Vulvodynia refers to a condition, in which you have chronic pain near your vaginal opening. This area is known as the vulva. Vulvodynia is an extremely painful condition, which also causes a lot of irritation and burning in the vulva. There is no known cause of vulvodynia and it has been said that vulvodynia can go on for months or even years. It is such a painful condition that having sex or even sitting down for extended periods will be troublesome for you.
Here is everything you need to know about Vulvodynia.
There is only one symptom of vulvodynia and that is when there is pain in your genital area. However, the type of pain you experience may be characterized by burning, stinging or itching among other sensations.
The cause of vulvodynia is not yet known. However, there are certain factors, which increase the risk of contracting vulvodynia. Here are the factors.
- Injury or irritation to the nerves around the vulva.
- Vaginal infections
- Sensitive skin
- Changes in hormone levels
Vulvodynia itself cannot be cured, only the symptoms of vulvodynia can be relieved. Relieving symptoms is not a very quick process either as it takes weeks and sometimes even months for the symptoms to
improve. Some of the treatments which can be used to treat vulvodynia include.
- Medicines: Certain medicines relieve the symptoms, which vulvodynia causes. These medicines include steroids and anticonvulsants so that your pain will be reduced. Antihistamines are known to reduce itching.
- Surgery: When vulvodynia is localized to a particular area, surgery can be used to remove the skin and tissue of the area which has been affected by vulvodynia.
- Anesthetics: Local anesthetics can be given so that your pain is reduced for a short while. A good time to apply local anesthetics would be 30 minutes before having sexual intercourse. This is because most local anesthetics used to treat vulvodynia come in the form of ointments. If your partner comes in contact with this ointment, then he will also be feeling numb.
- Pelvic floor therapy: Many times, vulvodynia is caused by the tension in the muscles of the pelvic floor. Exercises to relieve those muscles often ease the pain caused by vulvodynia.
Related Tip: "Causes and Symptoms of Vulvodynia"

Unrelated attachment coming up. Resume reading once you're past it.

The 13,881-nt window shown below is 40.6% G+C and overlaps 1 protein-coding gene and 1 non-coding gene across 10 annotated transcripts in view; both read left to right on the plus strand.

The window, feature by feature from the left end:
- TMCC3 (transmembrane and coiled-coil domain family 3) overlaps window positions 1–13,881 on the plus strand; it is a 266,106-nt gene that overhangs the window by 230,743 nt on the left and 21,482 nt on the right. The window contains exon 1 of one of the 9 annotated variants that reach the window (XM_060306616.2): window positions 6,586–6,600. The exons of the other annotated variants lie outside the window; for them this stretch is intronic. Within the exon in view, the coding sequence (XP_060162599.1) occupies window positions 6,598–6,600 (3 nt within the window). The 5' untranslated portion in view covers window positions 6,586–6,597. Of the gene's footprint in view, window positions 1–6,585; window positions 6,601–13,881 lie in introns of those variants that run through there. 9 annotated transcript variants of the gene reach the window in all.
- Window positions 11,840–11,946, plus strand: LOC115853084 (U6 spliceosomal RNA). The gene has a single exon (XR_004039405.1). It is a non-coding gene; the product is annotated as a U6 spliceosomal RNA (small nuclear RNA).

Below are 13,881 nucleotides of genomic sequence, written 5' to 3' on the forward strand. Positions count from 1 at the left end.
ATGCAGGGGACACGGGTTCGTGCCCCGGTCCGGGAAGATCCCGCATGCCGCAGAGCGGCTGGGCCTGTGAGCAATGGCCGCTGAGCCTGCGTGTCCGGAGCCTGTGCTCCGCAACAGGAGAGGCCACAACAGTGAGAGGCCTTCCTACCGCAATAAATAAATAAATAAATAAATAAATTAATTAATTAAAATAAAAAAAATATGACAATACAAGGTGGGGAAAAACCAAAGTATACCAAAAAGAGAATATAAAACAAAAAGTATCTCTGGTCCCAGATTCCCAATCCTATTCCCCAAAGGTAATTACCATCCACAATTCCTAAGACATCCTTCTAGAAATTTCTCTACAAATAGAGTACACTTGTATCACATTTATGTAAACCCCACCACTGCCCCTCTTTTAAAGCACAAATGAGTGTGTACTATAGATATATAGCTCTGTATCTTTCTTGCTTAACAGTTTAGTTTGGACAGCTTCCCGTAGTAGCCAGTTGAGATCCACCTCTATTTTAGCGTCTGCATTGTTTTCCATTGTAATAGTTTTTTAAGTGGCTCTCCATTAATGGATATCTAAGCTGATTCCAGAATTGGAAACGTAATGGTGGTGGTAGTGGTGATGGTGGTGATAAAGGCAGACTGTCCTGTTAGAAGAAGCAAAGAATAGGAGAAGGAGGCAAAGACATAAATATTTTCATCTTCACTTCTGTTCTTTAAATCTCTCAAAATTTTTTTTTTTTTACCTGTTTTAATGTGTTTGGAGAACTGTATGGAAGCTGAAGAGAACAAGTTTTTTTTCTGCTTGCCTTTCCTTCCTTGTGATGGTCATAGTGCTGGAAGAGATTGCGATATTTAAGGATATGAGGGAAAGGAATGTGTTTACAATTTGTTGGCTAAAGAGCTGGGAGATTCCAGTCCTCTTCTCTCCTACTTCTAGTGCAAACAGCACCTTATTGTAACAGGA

I am 47 years old female, getting regular monthly cycle of 28 days till Aug'16. September month I never got, but in current month it started almost 10 days before with heavy flow till date. Is it a symptoms of Menopause? Is there any possibility to postpone menopause: Apart from date I am under medication of BP.
I am having problem in my ovaries PCOD. I want to ensure that whether it will affect me or my body while doing sex. Or after sex. And if once I go for a safe sex, then in future if I hv to go through an ultrasound . Will the reports will tell that I had sex earlier ? Please give valuable information. .
Aches and pains are ailments that affect one and all at some point or the other. The myriad quick heal methods like pain killers and hot cold packs might accord temporary relief, but they aren't really effective in terms of curing the root of the problem. All these bodily pains are related to some innate illness and these painkillers merely provide superficial respite. Thus, a large number of people are growingly looking at alternative therapies, which not only remedy the pain, but also help in fighting the source of the disease.
Acupuncture for the longest time has occupied the imagination of many as a viable alternative to the harrowing mainstream clinical procedures. Integral to the ancient medicinal practises of the orient, acupuncture is replete with palliative properties and has been known to benefit a phenomenal number of people enduring serious distresses.
It is a natural way to stimulate the health boosting properties we are imbued with. The philosophy behind acupuncture endorses the fact that your bodies are hardwired to deal with any ailment from within. Acupuncture simply enhances such in- built defences and enables you to lead a healthier life. While you may be skeptical of the long drawn process that acupuncture involves, the benefits are many. Amongst other things it reduces your dependence on drugs, which is indeed an important aspect to consider. It generally involves gently pricking the pressure points of your body with sterilized needles and relying of the healing powers of your latent heat pressure.
It is especially effective in curing the following pains:
- Osteoarthritis: Acupuncture enhances the bone immunity and abates the joint pains immensely.
- Chronic headaches: Acupuncture relieves the stress on your cranial nerves and soothes the headaches that are caused by it.
- Menstrual Cramps: Menstrual cramps are caused by the contractions in the uterine muscles during the periods. Acupuncture hugely palliates such traumas.